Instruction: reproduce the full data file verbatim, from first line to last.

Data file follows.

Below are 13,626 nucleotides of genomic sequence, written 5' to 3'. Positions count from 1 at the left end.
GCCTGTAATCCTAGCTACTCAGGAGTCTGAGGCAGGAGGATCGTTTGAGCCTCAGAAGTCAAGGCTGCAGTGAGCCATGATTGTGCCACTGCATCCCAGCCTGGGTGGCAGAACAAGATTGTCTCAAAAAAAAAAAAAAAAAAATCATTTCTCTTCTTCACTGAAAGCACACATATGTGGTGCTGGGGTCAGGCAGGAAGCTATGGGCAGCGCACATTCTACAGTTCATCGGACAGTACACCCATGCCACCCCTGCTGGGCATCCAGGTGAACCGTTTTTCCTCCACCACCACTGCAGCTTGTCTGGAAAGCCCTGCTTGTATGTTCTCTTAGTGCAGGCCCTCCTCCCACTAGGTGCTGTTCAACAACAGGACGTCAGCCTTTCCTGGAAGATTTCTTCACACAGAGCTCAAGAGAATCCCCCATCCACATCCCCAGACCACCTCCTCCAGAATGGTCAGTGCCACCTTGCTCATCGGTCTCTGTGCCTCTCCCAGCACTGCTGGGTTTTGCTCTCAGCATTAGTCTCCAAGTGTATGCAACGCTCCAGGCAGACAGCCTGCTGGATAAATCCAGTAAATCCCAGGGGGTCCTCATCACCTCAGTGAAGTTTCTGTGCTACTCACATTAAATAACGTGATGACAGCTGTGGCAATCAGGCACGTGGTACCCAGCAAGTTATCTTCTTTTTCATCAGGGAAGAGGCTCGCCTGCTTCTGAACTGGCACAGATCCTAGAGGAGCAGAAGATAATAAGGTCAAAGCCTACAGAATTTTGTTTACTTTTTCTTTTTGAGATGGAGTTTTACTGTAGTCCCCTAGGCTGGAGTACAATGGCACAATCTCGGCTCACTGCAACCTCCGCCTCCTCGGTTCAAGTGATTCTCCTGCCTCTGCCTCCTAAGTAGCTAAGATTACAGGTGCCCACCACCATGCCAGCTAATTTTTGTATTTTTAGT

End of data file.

Below are 13,626 nucleotides of genomic sequence, written 5' to 3'. Positions count from 1 at the left end.
GCCTGTAATCCTAGCTACTCAGGAGTCTGAGGCAGGAGGATCGTTTGAGCCTCAGAAGTCAAGGCTGCAGTGAGCCATGATTGTGCCACTGCATCCCAGCCTGGGTGGCAGAACAAGATTGTCTCAAAAAAAAAAAAAAAAAAATCATTTCTCTTCTTCACTGAAAGCACACATATGTGGTGCTGGGGTCAGGCAGGAAGCTATGGGCAGCGCACATTCTACAGTTCATCGGACAGTACACCCATGCCACCCCTGCTGGGCATCCAGGTGAACCGTTTTTCCTCCACCACCACTGCAGCTTGTCTGGAAAGCCCTGCTTGTATGTTCTCTTAGTGCAGGCCCTCCTCCCACTAGGTGCTGTTCAACAACAGGACGTCAGCCTTTCCTGGAAGATTTCTTCACACAGAGCTCAAGAGAATCCCCCATCCACATCCCCAGACCACCTCCTCCAGAATGGTCAGTGCCACCTTGCTCATCGGTCTCTGTGCCTCTCCCAGCACTGCTGGGTTTTGCTCTCAGCATTAGTCTCCAAGTGTATGCAACGCTCCAGGCAGACAGCCTGCTGGATAAATCCAGTAAATCCCAGGGGGTCCTCATCACCTCAGTGAAGTTTCTGTGCTACTCACATTAAATAACGTGATGACAGCTGTGGCAATCAGGCACGTGGTACCCAGCAAGTTATCTTCTTTTTCATCAGGGAAGAGGCTCGCCTGCTTCTGAACTGGCACAGATCCTAGAGGAGCAGAAGATAATAAGGTCAAAGCCTACAGAATTTTGTTTACTTTTTCTTTTTGAGATGGAGTTTTACTGTAGTCCCCTAGGCTGGAGTACAATGGCACAATCTCGGCTCACTGCAACCTCCGCCTCCTCGGTTCAAGTGATTCTCCTGCCTCTGCCTCCTAAGTAGCTAAGATTACAGGTGCCCACCACCATGCCAGCTAATTTTTGTATTTTTAGT